These are situations in which fairness in the competition is lost without violating any rules or prohibitions, but in which the performance has little to do with the actual skills that a candidate may manifest later and with what he has done to improve them. Therefore, fairness in respecting the equality of the starting conditions as a principle of respect for the others leads to reveal aspects related to chance or to the sporadic and extrinsic improvement of one’s skills. It is a much needed principle, weaker than the prohibition to resort to means extraneous to the competition or the duty to waive potential favorable conditions (the latter principle would severely limit individual autonomy). As our first example shows, if all relevant information is made available, the competition is fair and everyone can choose how to act within the framework of the existing legislation.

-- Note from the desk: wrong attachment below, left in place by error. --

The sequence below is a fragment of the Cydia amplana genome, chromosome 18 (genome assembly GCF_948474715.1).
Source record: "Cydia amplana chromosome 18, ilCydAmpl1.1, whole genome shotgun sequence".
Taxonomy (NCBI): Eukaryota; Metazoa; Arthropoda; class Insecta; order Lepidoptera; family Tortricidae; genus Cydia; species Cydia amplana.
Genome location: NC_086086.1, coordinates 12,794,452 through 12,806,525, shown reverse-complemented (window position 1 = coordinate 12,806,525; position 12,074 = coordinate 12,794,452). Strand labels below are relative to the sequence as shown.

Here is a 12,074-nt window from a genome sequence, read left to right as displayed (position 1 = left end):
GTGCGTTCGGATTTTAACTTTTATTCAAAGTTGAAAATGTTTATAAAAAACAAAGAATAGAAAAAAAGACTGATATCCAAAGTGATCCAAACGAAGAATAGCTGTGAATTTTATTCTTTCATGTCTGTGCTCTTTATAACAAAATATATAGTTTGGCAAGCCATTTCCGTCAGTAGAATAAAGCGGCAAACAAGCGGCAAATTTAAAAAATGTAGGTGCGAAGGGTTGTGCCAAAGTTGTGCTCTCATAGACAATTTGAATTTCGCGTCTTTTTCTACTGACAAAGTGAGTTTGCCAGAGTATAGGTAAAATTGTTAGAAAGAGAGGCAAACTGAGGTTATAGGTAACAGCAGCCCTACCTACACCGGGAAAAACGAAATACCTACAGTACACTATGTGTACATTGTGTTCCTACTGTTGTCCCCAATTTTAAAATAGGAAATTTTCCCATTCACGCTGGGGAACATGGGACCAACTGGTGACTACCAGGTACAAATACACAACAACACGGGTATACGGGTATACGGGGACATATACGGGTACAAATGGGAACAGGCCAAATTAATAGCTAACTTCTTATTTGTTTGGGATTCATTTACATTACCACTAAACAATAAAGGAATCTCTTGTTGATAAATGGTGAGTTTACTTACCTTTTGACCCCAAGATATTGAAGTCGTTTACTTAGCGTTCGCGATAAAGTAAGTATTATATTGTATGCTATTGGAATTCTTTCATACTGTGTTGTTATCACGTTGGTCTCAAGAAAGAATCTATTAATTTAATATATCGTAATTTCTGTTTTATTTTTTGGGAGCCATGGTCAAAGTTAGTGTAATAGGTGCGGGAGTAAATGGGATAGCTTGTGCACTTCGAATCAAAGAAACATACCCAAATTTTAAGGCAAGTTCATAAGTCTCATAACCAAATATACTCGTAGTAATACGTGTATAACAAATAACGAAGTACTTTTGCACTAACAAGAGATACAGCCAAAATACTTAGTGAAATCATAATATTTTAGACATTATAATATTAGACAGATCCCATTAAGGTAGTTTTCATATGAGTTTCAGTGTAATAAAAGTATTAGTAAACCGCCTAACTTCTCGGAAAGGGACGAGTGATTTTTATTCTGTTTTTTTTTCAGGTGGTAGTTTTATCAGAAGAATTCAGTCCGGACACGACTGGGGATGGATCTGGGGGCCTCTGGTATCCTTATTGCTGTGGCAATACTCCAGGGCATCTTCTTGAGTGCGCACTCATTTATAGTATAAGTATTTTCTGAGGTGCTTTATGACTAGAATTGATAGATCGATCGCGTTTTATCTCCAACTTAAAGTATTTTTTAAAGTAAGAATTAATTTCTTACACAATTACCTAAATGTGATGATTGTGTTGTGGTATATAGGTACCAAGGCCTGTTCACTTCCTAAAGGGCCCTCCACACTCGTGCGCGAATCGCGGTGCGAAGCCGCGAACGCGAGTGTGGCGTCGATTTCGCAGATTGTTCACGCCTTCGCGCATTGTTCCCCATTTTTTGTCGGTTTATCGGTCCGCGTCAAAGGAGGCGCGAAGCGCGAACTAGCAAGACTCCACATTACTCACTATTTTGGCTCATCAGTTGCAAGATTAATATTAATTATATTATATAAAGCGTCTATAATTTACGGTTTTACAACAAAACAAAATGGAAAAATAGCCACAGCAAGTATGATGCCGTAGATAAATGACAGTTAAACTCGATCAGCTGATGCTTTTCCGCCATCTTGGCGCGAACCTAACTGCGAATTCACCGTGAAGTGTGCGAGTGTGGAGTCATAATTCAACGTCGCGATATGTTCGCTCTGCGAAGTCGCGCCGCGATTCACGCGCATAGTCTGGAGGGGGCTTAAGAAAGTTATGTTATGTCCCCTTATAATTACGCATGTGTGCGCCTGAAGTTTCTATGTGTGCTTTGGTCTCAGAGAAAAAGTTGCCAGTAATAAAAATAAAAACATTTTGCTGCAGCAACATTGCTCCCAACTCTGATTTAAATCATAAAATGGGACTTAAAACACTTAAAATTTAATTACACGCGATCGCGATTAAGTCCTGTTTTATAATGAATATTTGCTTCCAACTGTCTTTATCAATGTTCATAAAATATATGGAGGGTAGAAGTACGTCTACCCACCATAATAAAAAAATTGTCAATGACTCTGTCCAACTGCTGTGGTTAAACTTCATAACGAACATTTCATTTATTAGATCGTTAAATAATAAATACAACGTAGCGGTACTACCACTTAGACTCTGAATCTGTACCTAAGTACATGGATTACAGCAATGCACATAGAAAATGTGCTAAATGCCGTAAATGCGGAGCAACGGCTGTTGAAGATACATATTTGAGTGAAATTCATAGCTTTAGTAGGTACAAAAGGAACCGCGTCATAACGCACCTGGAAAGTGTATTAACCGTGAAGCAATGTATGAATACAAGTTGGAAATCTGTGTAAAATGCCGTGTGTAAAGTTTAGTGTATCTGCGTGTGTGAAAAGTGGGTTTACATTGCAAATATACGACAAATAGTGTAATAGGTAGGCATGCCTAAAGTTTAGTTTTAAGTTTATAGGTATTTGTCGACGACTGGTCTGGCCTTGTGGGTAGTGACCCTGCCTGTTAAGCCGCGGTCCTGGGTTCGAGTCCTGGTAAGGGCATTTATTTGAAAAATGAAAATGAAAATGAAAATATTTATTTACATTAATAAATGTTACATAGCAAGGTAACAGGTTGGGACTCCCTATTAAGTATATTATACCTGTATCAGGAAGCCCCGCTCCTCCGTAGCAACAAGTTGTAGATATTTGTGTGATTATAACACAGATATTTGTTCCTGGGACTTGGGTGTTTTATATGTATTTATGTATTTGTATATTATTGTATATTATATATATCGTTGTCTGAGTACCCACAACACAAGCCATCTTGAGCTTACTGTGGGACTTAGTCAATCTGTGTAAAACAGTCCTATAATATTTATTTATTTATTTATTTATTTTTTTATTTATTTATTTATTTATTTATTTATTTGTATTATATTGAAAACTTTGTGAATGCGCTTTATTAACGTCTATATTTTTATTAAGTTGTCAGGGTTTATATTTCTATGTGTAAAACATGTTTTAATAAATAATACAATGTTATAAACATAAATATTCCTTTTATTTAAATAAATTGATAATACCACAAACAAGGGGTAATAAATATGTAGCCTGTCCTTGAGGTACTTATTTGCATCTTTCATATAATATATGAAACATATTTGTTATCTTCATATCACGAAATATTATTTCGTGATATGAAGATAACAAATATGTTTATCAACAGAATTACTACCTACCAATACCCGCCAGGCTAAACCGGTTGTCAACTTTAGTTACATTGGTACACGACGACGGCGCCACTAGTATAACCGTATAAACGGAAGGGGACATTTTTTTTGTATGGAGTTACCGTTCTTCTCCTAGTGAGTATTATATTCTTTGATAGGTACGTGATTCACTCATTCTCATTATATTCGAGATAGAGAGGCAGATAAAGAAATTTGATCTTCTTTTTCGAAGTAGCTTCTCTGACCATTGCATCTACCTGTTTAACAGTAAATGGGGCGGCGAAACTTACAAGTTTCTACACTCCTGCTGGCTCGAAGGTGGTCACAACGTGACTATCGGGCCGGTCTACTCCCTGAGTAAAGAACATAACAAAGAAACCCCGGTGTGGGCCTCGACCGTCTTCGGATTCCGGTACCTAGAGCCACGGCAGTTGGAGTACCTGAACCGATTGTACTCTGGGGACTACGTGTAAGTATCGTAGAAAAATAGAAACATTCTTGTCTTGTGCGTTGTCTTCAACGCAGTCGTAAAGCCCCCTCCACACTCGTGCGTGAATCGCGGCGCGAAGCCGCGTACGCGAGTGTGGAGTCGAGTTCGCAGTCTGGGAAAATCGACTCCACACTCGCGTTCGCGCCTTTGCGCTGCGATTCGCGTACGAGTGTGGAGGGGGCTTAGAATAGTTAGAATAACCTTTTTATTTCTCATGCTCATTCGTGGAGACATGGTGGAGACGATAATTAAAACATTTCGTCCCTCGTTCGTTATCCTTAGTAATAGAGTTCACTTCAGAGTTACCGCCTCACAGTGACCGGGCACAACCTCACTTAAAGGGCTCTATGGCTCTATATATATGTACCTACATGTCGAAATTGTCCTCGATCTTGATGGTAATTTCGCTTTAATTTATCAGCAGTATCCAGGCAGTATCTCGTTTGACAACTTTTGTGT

The duty to disclose the use of PCE has a final consequence that one should consider. We have talked mainly about a moral duty to disclose, but such a duty could also carry a legal obligation and a number of consequences. For example, would that disclosure justify that a person is not hired for a position? We think that a simple answer is not available. In some cases, the hirer could judge that the person is perfectly suitable for the position and the variability of her performance based also on PCE is always satisfactory. In other cases, if the person’s performance with PCE is near the lower threshold of the minimum performance, considering the dose and context-dependent effects, it could be a risk to rely on her, so the hirer would have good reasons not to hire her. In light of these considerations, there might be a question about the effective incentives (perhaps stressing the moral praiseworthiness of disclosing) to declare the use of PCE. Such incentives deserve attention, but they cannot be analyzed here.